BY Doug Farrar 11:01PM 10/17/2010

Shocker: Seahawks win on road

The physical run game finally returned to Seattle, by way of Chicago.

Seattle Seahawks linebacker Aaron Curry #59 waits to make a play during practice (Rod Mar/Seattle Seahawks)

In the five seasons that he acted as the Seattle Seahawks team president, Tim Ruskell did very little to improve the team’s offensive line, and a great deal to destroy it. The foul-up that led to Steve Hutchinson’s eventual future with the Minnesota Vikings ranks right up there in Seattle sports history with some of the more boneheaded moves of the Wally Walker Sonics or latter-day Mariners, but it was the little things that did that line in. Ruskell rarely drafted linemen worthy of high picks, expected Walter Jones to play a full season in2009 after microfracture surgery, and bet the farm in athletic projects like Ray Willis and Mansfield Wrotto.

More than anything else, Ruskell’s inattention to the line led to the new regime that now run the Seahawks. And on Sunday afternoon at Soldier Field, Ruskell – now the Chicago Bears’ Director of Player Personnel – discovered once again what he should already know. It doesn’t matter how great your skill position players are; if your line isn’t blocking, championships won’t bother knocking.

Chicago’s line, constructed by former and current Ruskell mentor Jerry Angelo, has been brutalized by age, injury, and ill-advised personnel decisions. The only first-round pick in the roster, former Vanderbilt tackle Chris Williams, was recently moved inside to guard. The only first-round talent, former Washington Huskies center Olin Kreutz, is 33 years old, and there’s no realistic replacement on the horizon.

The differences in Seattle’s 23-20 win over the Bears were the offensive lines – how poorly Chicago’s played, and how Seattle’s under-construction unit finally started to come together. Bears quarterback Jay Cutler had been sacked a league-high 17 times before this game (including nine on the first half of a loss to the New York Giants on October 3, and the Seahawks added six more to the total. That Seattle defense also added nine quarterback hits and countless pressures. The result? A Chicago offense that lost the time of possession battle by almost 10 minutes, failed to convert a single third down in 12 attempts, and scored only one offensive touchdown – a six-yard run by Matt Forte to end the Bears’ first drive.

From then on, it was smooth sailing for Seattle’s defense. “Obviously on tape we were licking our chops a little bit seeing the way the Giants had success,” safety Lawyer Milloy said after the game of Chicago’s pass protection. “We had to get up and jam the receivers and give the rush time to get there. Sacks come from doing everything right on first and second down. We got them into some third-and-long situations, and we brought the kitchen sink and it paid off for us.”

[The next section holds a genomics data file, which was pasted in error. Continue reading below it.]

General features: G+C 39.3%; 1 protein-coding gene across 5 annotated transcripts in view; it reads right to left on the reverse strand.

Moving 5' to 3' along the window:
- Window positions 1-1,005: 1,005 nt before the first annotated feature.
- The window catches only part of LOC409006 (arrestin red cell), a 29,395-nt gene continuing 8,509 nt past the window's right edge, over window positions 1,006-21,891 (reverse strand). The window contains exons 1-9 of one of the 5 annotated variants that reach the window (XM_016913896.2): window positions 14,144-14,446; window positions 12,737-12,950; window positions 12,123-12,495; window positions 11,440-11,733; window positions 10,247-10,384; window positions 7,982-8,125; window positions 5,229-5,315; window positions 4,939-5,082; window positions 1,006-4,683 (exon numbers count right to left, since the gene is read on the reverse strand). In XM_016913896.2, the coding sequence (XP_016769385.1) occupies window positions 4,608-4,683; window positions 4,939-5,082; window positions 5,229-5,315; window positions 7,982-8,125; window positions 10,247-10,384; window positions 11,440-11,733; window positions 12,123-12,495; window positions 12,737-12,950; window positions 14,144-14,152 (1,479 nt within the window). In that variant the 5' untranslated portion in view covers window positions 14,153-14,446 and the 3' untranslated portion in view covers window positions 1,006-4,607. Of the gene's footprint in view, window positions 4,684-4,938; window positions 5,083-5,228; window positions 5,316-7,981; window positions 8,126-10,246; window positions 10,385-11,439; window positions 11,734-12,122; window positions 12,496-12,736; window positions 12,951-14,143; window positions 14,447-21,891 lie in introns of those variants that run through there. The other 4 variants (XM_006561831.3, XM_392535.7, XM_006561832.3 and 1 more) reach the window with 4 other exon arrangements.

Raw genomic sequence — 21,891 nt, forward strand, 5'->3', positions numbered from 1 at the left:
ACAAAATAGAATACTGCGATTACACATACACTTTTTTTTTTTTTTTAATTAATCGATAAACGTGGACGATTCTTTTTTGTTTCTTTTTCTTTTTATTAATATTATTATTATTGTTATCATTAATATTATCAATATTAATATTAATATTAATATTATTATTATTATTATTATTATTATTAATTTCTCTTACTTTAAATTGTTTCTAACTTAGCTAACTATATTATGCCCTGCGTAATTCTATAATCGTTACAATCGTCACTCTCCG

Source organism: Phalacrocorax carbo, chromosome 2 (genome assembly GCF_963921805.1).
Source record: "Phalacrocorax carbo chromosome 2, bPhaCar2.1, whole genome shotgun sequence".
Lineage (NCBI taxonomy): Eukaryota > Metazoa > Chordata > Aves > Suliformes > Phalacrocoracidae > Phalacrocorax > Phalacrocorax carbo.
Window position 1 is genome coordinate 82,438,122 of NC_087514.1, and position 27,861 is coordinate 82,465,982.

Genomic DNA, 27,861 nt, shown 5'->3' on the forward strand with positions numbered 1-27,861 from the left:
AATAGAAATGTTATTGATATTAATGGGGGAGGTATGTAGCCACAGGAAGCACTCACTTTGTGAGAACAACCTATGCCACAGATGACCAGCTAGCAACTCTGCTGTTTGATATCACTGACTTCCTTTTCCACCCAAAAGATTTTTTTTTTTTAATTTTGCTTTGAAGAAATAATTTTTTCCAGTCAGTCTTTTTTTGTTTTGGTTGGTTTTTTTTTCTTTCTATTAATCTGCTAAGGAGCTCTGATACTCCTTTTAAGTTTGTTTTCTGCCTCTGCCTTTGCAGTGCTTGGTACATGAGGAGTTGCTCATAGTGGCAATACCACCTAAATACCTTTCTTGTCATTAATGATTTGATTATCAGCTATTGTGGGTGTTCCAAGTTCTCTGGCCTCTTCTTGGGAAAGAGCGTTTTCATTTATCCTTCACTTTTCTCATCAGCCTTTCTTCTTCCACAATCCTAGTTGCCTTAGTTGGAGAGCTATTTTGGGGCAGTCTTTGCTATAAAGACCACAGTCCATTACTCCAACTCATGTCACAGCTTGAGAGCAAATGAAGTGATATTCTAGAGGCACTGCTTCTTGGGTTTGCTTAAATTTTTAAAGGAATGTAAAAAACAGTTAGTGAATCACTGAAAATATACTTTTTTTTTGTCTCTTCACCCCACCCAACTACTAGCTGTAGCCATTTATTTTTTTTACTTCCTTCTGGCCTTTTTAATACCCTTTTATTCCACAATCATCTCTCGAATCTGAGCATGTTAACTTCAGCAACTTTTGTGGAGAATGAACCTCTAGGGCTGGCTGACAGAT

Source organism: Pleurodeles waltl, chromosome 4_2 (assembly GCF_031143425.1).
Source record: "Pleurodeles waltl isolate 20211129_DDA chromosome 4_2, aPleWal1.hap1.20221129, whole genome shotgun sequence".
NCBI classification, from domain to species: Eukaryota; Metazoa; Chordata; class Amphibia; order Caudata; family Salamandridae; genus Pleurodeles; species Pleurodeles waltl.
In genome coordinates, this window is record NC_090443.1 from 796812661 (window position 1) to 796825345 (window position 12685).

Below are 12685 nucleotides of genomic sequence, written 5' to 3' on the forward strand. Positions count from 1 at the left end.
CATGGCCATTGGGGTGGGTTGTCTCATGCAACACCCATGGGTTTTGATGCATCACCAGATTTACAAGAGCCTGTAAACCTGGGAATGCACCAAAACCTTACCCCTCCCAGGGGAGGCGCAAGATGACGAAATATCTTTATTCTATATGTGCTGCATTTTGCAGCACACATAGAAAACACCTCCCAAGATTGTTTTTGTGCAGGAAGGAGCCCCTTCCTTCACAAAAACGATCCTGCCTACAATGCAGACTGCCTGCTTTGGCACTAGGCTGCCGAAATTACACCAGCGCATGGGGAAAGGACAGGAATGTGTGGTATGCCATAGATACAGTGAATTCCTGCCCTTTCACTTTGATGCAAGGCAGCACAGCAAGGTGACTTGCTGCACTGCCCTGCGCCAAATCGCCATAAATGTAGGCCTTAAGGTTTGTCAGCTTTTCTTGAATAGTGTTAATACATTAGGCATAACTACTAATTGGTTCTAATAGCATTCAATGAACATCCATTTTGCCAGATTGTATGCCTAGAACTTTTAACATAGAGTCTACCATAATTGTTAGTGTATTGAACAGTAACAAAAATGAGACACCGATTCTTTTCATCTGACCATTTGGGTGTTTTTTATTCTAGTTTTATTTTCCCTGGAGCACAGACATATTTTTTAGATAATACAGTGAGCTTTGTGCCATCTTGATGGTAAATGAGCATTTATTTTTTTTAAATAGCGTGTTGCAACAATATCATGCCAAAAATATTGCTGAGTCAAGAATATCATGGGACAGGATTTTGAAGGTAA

As for Seattle’s offense, observers saw something they could not have expected – a better-than-functional running game against the NFL’s second-best run defense. Losing linebacker Lance Briggs to injury before the game even started was a Chicago disadvantage, but that was supposed to have been mitigated by the matchup of veteran defensive end Julius Peppers versus rookie left tackle Russell Okung.

Peppers has been playing out of his mind ion his first Chicago season, while Okung has just been trying to stay healthy enough to get through a few successive practices. But in this game, Peppers was held to just one solo tackle and one quarterback hit. In a blocking scheme that is moving away from Alex Gibbs’ pure zone to a power hybrid that better fits Okung’s skill set, the Oklahoma State rookie was near-dominant.

New running back Marshawn Lynch ran for just 44 yards in 17 carries, but he brought a consistently physical presence to the Seattle running game that had been missing for years. Fellow ex-Cal running back Justin Forsett picked up 67 yards on just 10 carries, and both players scored rushing touchdowns. Matt Hasselbeck was as bolstered by his running game as any quarterback would be, which Pete Carroll felt compelled to mention after the game.

“There is no question that Matt continues to grow,” Carroll said. “Frankly, Marshawn Lynch makes a difference to us and our mentality. He was a factor in the game. He helps the quarterback understand what we are trying to get done. You can feel it, because you know there is a chance for the running game to be there. That fits the mentality. We were able to play today in a style that we have been talking about. This is the first time. We should have an opportunity.”

Receivers Deon Butler and Mike Williams also stood out – Butler by replacing Deion branch as the true deep threat, and Williams by catching a game-high 10 balls on 15 targets. If the Seahawks missed Branch, it sure didn’t show.

“I think the coaching staff really knows what type of offense, and what type of team we want to be,” Butler said during the week, as it was announced that he was getting a bump to the big time. They’re still feeling us out and kind of seeing what we do best and stuff like that.

“The good thing is that we really have a vision, we know what we want to become and we’re slowly getting there. Anytime you have a new coaching staff, there’s going to be some lumps. The offense has kind of been slow … but it’s just going to have to go through those times and I think we’re really excited to move forward and really get it going.”

The Seahawks currently stand at 3-2, with the 3-2 Arizona Cardinals coming to Qwest Field next Sunday for what will be an unexpected fight for the top of the NFC West.


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